Here's the thing about Texas—now, don't get me wrong, Texas is great. Greatest state in the Union, don't mess with Texas, blah blah blah. Whatever. The thing about Texas is that it's real pretty like for a good six months out the year. I like to come down 'round November, right after it gets from coolish to colder 'n a witch's titty up further north, cuz Texas stays coolish all winter long. Too much cold, it's bad for the skin, and the bones, and the everything.
Summer in Texas, though? Hell no. I ain't stayin' there for all the tea in China. It's hot, it's humid, ain't nobody ever willin' to stop and give a girl a lift once people lock themselves inside against the weather. And the storms. Hooooo-whee, you hear all about them crazy ass storms up Tornado Alley and down Louisiana, but there ain't nothin' like a Texas thunderstorm to scare ya straight silly.
Some guys try to tough it out, head to the beach or to the panhandle, fleece some tourists and camp out in rest stops with free water and clean-ish swimming pools. Ya ask me those guys are damn fools. 's why I'm hoofin' it on outta here, hitchin' a ride up and out. Gonna get myself to Utah or Washington, maybe go all the way on up to Canada if I get to feelin' all motivated.
If I can get there, that is. I made an error, a fuckin' greenhorn mistake if I ever saw, got myself in a little spot of trouble and now I'm stuck in West Bumblefuck waiting for a trucker or a pretty boy with fancy toys to help me out of my pre-dick-a-mint.
I ain't seen no one for hours. That's the other thing about Texas—you get far enough out West and you ain't gonna see another living soul for a while. Someone always comes along eventually, and they always gonna fall for a skinny girl with big brown eyes and a story about a big bad boyfriend who dumped her ass at a motel offa Highway 29, so there ain't no rush.
It's a pretty day, all bright sunshine and blue skies and just enough of a breeze, and there's been enough rain that there's still bluebonnets this late in the season. I got nowhere to go and no one to see and I'm napping. Or trying to, at least.
Just as I start gettin' comfy a truck comes roarin' past, kickin' up dust and dirt and nasty and followed close by a broke-ass hauler that's seen better days. I'm busy choking, coughin' and spittin' to get the dust to clear, and I don't notice the Mercedes until it's right up beside me.
It's a convertible, top down, Jim Morrison blaring through the speakers singin' about strange strangers, and a little girl's behind the wheel. I stand up as she gets out, a midget with big hair and purple sunglasses and a blue striped dress and a hot pink cell phone in hand. "Hey, uh, are you okay?" she asks. "Do you need me to, like, call someone or something? I'm pretty sure I've still got service out here and I think there's a gas station, like, ten miles away or something like that if you need a ride or whatever."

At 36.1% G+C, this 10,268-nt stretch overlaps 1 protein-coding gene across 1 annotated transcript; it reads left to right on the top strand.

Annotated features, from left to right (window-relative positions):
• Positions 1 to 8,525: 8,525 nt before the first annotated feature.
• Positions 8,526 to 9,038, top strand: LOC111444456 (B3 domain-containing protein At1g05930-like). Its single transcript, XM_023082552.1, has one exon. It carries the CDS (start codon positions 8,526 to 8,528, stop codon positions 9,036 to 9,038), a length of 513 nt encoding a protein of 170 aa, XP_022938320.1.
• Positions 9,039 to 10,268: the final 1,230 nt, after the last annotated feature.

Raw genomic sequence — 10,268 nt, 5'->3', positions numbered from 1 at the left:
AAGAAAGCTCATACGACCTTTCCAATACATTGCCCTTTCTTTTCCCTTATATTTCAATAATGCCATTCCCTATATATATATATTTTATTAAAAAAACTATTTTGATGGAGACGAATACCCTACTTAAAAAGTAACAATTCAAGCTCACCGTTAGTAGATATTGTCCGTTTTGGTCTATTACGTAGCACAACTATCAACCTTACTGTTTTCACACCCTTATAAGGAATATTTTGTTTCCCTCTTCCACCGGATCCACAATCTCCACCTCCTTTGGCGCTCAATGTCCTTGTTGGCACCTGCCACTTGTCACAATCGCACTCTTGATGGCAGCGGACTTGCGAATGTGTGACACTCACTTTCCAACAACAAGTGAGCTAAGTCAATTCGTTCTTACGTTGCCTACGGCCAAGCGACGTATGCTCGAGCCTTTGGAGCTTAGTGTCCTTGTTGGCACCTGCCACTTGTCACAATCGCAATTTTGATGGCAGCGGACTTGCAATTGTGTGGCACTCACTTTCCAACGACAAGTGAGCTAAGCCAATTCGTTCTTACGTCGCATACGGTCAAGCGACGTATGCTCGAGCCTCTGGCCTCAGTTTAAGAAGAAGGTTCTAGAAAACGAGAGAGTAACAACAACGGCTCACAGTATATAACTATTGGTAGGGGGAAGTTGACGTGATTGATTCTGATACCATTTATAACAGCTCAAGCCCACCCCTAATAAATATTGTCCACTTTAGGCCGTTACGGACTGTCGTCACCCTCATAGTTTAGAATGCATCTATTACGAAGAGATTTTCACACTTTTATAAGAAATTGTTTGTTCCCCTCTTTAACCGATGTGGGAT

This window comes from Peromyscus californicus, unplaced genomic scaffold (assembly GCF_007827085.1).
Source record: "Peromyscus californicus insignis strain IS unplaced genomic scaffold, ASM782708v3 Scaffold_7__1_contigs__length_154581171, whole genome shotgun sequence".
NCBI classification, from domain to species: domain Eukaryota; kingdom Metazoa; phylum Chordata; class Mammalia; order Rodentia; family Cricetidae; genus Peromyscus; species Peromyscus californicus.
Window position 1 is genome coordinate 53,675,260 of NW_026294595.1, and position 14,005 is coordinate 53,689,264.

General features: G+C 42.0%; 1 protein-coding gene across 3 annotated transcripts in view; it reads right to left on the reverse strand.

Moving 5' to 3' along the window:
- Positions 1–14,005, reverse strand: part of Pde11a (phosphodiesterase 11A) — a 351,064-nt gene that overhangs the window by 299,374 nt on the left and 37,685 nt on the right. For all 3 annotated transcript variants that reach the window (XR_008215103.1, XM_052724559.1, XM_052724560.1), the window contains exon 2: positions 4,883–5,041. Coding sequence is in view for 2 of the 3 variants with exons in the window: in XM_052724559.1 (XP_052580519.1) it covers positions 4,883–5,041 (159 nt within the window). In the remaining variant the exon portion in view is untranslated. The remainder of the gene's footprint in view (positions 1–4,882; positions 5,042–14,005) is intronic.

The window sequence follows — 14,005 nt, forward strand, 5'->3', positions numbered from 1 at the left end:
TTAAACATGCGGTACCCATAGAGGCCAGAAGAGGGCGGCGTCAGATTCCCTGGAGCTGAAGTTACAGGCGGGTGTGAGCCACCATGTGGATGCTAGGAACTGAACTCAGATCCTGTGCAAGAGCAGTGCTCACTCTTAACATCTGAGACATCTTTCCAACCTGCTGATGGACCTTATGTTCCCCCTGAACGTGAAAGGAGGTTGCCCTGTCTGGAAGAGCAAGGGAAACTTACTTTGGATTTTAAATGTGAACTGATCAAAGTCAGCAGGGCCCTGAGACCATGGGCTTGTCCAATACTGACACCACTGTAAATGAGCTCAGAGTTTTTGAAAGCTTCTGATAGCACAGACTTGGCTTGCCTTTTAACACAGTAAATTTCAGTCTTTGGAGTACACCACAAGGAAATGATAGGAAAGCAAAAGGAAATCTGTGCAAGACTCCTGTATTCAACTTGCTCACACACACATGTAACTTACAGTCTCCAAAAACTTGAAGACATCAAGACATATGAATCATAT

I blink at her. This is unexpected. She gestures at the car, keeps talking, "It's totally not a big deal or anything, I need to get gas soonish anyway, but I'm kind of on a time crunch and I've gotta be in Vegas by, like, midnight tomorrow or else my boss is gonna kill me. So you coming or what?"
"Oh, yeah, sure. Let me just get my stuff. Thanks so much, I really appreciate the offer." I smile at her, easy and unassuming.
"For sure! Like I said, it's totally not a big deal at all. Do you need any help or anything?"
"Help would be great," I say, and she moves toward me, arm extended. I hand her my small backpack. She turns, stumbles a bit on loose gravel, and it ain't hardly nothin' to reach out, pull her back, slide my knife across her throat as smooth as butter.
She's dead and gone by the time I get all her stuff—keep the cell phone, keep my own pack. No saving the dress, which is a shame, but I grab the keys out of her hand and snag her sunglasses too. There's some blood on them, but it ain't nothin' I ain't dealt with before; there's a rag in my pocket for just this sort of thing.
There's a purse in the front seat, a wallet and a passport and a wad of cash tucked into one of the pockets. Slip the sunglasses on and the car purrs when I start it up. Morrison starts up again and I gun it.
Goin' to Vegas, baby.